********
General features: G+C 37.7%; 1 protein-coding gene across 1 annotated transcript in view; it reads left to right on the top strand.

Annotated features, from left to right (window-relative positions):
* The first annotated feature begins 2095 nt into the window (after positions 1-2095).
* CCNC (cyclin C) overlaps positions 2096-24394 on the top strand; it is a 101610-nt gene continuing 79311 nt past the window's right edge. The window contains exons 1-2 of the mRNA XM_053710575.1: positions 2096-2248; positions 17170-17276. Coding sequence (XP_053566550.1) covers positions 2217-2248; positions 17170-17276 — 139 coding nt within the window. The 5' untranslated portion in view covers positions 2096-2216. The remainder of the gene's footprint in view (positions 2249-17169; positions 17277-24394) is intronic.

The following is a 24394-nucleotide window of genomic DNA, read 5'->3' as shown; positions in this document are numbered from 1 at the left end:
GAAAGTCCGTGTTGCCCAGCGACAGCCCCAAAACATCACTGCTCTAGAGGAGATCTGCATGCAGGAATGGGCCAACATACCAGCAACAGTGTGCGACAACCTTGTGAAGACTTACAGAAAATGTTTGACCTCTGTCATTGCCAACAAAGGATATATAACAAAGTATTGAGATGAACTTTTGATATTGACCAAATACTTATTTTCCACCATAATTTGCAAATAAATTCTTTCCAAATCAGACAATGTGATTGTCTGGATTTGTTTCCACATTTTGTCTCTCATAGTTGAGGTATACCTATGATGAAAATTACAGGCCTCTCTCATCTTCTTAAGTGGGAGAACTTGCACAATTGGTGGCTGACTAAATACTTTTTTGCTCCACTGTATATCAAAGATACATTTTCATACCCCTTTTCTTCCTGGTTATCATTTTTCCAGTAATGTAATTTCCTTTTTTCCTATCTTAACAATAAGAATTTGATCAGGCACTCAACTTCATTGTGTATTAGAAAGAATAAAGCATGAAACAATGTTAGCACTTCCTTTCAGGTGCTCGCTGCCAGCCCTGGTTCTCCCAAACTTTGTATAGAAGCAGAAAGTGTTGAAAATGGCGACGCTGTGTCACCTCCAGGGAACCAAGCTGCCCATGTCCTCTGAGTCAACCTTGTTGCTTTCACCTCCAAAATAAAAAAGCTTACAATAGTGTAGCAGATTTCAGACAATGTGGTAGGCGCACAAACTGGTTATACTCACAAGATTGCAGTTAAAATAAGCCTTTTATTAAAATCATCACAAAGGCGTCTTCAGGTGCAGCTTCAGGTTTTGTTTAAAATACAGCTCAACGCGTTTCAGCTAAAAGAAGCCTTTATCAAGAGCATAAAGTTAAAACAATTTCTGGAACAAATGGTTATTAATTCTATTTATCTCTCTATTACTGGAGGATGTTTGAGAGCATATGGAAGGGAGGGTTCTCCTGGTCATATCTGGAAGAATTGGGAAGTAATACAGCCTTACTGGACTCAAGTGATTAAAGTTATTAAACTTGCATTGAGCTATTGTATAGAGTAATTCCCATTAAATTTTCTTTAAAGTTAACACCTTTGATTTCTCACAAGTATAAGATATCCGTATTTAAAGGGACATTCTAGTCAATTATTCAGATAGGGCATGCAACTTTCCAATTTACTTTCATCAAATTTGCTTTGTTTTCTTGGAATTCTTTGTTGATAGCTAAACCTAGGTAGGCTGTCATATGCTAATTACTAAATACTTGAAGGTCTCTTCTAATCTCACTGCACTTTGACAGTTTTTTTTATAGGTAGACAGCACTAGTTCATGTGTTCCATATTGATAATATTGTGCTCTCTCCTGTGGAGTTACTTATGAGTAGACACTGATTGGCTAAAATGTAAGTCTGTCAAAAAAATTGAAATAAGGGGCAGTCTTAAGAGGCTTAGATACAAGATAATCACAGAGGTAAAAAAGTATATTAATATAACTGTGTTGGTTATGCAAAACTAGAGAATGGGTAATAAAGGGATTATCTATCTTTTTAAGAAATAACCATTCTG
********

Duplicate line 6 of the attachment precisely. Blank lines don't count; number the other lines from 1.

GAAAGTCCGTGTTGCCCAGCGACAGCCCCAAAACATCACTGCTCTAGAGGAGATCTGCATGCAGGAATGGGCCAACATACCAGCAACAGTGTGCGACAACCTTGTGAAGACTTACAGAAAATGTTTGACCTCTGTCATTGCCAACAAAGGATATATAACAAAGTATTGAGATGAACTTTTGATATTGACCAAATACTTATTTTCCACCATAATTTGCAAATAAATTCTTTCCAAATCAGACAATGTGATTGTCTGGATTTGTTTCCACATTTTGTCTCTCATAGTTGAGGTATACCTATGATGAAAATTACAGGCCTCTCTCATCTTCTTAAGTGGGAGAACTTGCACAATTGGTGGCTGACTAAATACTTTTTTGCTCCACTGTATATCAAAGATACATTTTCATACCCCTTTTCTTCCTGGTTATCATTTTTCCAGTAATGTAATTTCCTTTTTTCCTATCTTAACAATAAGAATTTGATCAGGCACTCAACTTCATTGTGTATTAGAAAGAATAAAGCATGAAACAATGTTAGCACTTCCTTTCAGGTGCTCGCTGCCAGCCCTGGTTCTCCCAAACTTTGTATAGAAGCAGAAAGTGTTGAAAATGGCGACGCTGTGTCACCTCCAGGGAACCAAGCTGCCCATGTCCTCTGAGTCAACCTTGTTGCTTTCACCTCCAAAATAAAAAAGCTTACAATAGTGTAGCAGATTTCAGACAATGTGGTAGGCGCACAAACTGGTTATACTCACAAGATTGCAGTTAAAATAAGCCTTTTATTAAAATCATCACAAAGGCGTCTTCAGGTGCAGCTTCAGGTTTTGTTTAAAATACAGCTCAACGCGTTTCAGCTAAAAGAAGCCTTTATCAAGAGCATAAAGTTAAAACAATTTCTGGAACAAATGGTTATTAATTCTATTTATCTCTCTATTACTGGAGGATGTTTGAGAGCATATGGAAGGGAGGGTTCTCCTGGTCATATCTGGAAGAATTGGGAAGTAATACAGCCTTACTGGACTCAAGTGATTAAAGTTATTAAACTTGCATTGAGCTATTGTATAGAGTAATTCCCATTAAATTTTCTTTAAAGTTAACACCTTTGATTTCTCACAAGTATAAGATATCCGTATTTAAAGGGACATTCTAGTCAATTATTCAGATAGGGCATGCAACTTTCCAATTTACTTTCATCAAATTTGCTTTGTTTTCTTGGAATTCTTTGTTGATAGCTAAACCTAGGTAGGCTGTCATATGCTAATTACTAAATACTTGAAGGTCTCTTCTAATCTCACTGCACTTTGACAGTTTTTTTTATAGGTAGACAGCACTAGTTCATGTGTTCCATATTGATAATATTGTGCTCTCTCCTGTGGAGTTACTTATGAGTAGACACTGATTGGCTAAAATGTAAGTCTGTCAAAAAAATTGAAATAAGGGGCAGTCTTAAGAGGCTTAGATACAAGATAATCACAGAGGTAAAAAAGTATATTAATATAACTGTGTTGGTTATGCAAAACTAGAGAATGGGTAATAAAGGGATTATCTATCTTTTTAAGAAATAACCATTCTG